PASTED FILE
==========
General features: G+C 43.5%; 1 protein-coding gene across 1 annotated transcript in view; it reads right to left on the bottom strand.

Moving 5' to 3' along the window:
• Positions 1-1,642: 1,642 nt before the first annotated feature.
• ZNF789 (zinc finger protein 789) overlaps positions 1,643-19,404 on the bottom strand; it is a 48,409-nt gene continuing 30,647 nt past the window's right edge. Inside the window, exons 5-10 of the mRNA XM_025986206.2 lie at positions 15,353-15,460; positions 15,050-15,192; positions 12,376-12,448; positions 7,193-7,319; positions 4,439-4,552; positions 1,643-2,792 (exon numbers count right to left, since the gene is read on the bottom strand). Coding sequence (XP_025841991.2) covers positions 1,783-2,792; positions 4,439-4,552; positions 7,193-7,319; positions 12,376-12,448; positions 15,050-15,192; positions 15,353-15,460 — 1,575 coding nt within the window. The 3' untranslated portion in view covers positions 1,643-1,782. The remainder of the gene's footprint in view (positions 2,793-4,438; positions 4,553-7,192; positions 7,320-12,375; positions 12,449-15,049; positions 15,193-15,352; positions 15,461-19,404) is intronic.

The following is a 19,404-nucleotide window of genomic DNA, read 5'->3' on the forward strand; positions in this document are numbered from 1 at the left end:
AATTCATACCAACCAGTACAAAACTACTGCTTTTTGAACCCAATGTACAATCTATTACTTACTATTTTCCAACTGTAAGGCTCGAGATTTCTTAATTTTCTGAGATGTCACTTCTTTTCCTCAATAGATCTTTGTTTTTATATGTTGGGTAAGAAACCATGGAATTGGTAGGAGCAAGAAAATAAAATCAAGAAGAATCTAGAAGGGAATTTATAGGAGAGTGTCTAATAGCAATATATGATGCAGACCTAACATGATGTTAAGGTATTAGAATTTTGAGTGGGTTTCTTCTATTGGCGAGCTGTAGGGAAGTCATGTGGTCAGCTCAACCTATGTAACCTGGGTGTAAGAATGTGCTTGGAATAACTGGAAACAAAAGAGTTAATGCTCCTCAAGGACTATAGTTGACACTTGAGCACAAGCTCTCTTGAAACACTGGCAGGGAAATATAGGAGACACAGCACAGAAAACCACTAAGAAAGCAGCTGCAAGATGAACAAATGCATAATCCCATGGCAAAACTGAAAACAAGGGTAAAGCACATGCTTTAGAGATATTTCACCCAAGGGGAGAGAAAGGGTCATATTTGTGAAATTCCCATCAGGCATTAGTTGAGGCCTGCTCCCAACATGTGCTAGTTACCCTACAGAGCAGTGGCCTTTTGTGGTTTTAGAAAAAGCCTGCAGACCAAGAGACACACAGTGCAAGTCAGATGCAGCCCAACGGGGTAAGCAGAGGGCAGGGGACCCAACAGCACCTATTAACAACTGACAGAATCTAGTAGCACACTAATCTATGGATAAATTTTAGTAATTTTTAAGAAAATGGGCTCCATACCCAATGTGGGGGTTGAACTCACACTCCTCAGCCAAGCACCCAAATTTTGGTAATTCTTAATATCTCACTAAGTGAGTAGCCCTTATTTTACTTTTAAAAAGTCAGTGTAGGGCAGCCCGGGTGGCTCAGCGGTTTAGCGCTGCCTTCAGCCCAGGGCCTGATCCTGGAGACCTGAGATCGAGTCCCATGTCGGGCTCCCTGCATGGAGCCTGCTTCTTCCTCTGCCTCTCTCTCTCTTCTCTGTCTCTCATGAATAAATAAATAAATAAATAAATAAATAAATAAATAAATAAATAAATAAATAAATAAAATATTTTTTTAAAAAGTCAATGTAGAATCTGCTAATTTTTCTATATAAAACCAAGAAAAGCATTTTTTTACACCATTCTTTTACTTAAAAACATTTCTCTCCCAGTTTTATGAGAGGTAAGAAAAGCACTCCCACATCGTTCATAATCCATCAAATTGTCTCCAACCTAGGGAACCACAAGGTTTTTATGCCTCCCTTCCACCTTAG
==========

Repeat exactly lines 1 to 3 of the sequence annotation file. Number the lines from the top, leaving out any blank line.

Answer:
General features: G+C 43.5%; 1 protein-coding gene across 1 annotated transcript in view; it reads right to left on the bottom strand.

Moving 5' to 3' along the window:
• Positions 1-1,642: 1,642 nt before the first annotated feature.